Last month, in an unprecedented show of support for Milwaukee public schools, thousands of parents, educators, students and community members gathered outside more than 100 public schools in what were called “walk ins.” One of the schools was Casimir Pulaski High School, which was slated as one of the first takeover targets. After listening to various educators, parents and community leaders gave testimony opposing the merger of Pulaski and a privately managed charter school, the Milwaukee Public Schools’ Committee on Student Achievement and School Innovation voted 4-1 this week not to make a recommendation, instead punting the issue to the full school board.

Kim Schroeder

Kim Schroeder

Elementary school teacher Kim Schroeder said the fight to keep Milwaukee public schools under public control will have to be waged continuously. Schroeder said the key to success against takeovers is community involvement.

“Schools are part of the community. When public schools are attacked, communities are attacked. It’s inspiring to see the level of involvement of parents and the community,” said Schroeder, president of the Milwaukee Teachers’ Education Association.

The politically motivated takeover of public schools is a growing national concern. In a report released in August, the Alliance to Reclaim Our Schools stated, “These state takeovers are happening almost exclusively in African American and Latino schools and districts — in many of the same communities that have experienced decades of underinvestment in their public schools. . . In the past decade, these takeovers have not only removed schools from local authorities, they are increasingly being used to facilitate the permanent transfer of the schools from public to private management.”

Milwaukee’s takeover plan was enacted in July as part of the state budget. The law empowers the Milwaukee county executive to choose a czar next month who would have sole authority over all matters related to take over schools, including curriculum and personnel. The czar, or commissioner, would choose 1-3 schools to convert into privately run charter or voucher schools for the 2016-17 school year. Each subsequent year, up to five schools could be handed over to private operators. Among the concerns parents and community members have about the plan are:

  • It offers no new resources or support for students.
  • Takeover schools are not required to serve special education students or English language learners.
  • It eliminates democratic local control and disenfranchises communities.

In an opinion piece published in the Milwaukee Journal Sentinel, Schroeder and six community and religious leaders wrote:

The plan threatens the entire Milwaukee school district — not just the schools identified for takeover. More than 40% of children in Milwaukee already attend privately run charter or voucher schools. When taxpayer money is taken away from public schools to fund privately run charter and voucher schools, public school students lose funding and opportunities. Eventually, the financial burden will become too great for our public school system to bear.

In Youngstown, educators, parents, students and residents see the state takeover law as part of an attempt by Ohio Gov. John Kasich to promote charter schools. The law was passed overnight in secrecy this June without public debate and with the involvement of the state superintendent, whose deputy resigned this summer for illegally doctoring charter school grades,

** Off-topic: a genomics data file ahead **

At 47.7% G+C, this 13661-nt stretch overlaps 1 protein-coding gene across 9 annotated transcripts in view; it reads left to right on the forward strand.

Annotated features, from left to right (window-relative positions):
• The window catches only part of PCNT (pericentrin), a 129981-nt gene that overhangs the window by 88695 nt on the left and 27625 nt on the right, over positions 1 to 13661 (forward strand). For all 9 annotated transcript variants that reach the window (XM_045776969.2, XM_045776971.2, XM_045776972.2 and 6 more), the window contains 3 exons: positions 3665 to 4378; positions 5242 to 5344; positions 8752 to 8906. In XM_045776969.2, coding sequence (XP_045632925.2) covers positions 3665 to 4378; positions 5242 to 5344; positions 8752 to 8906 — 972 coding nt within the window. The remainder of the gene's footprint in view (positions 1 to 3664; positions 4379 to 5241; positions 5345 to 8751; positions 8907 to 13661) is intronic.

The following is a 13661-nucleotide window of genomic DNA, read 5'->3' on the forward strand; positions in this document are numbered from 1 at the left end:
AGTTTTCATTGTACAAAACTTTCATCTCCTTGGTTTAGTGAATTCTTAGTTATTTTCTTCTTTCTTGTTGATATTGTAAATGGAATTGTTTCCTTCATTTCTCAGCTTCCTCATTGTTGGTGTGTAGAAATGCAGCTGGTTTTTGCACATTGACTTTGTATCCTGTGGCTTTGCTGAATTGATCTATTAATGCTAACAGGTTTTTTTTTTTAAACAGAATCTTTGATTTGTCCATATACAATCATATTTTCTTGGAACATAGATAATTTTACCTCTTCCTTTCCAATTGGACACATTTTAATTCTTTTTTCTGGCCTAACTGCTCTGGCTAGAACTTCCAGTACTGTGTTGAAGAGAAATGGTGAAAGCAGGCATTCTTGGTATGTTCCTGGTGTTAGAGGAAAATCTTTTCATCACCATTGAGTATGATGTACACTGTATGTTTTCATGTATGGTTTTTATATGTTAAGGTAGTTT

Youngstown rally

Youngstown school rally; image by Traci L. Cain

The Ohio law authorizes an Academic Distress Commission with five members, three of whom are appointed by State Superintendent Richard Ross. The commission will pick a Chief Executive Officer this year.

Paula Valentini, a lifelong Youngstown resident and elementary teacher for 28 years, said, “The problem with this plan is that it doesn’t involve stakeholders — parents, educators, community members. It empowers a CEO with a business management background to come in and act like a dictator and make sweeping changes. Too many of our kids have instability at home; they don’t need it at school.” Nearly two-thirds of Youngstown children live in poverty.

The CEO will have sole authority over all district operations and not be answerable to voters or the local school board.  State school board member Patricia Bruns, panned the law. “Their idea is to take over the schools, dismantle what’s there, and dole them out to private, for-profit charters.”

Youngstown residents, who have voiced their opposition to the takeover through town hall meetings, rallies, panel discussions and other activities, met with a setback this week. Franklin County Common Pleas Court Judge Jennifer French denied an injunction, allowing the takeover to proceed. The ruling was in response to a lawsuit filed by the Youngstown school district and joined by Ohio Education Association and the Youngstown Education Association.

But Valentini said the community will not be deterred from standing up for its students and schools. “With everything that’s happened, it’s brought us together because we don’t want to see our public schools replaced with private, for-profit charters that have a record of performing miserably. This is about our kids and what’s best for them.”

Valentini said educators and the community, in addition to the lawsuit, will press for a legislative solution. Senator Joe Schiavoni and Representative Michelle Lapore-Hagan announced they would introduce legislation to improve the law. Their legislative proposal is the result of nearly two dozen community meetings this summer.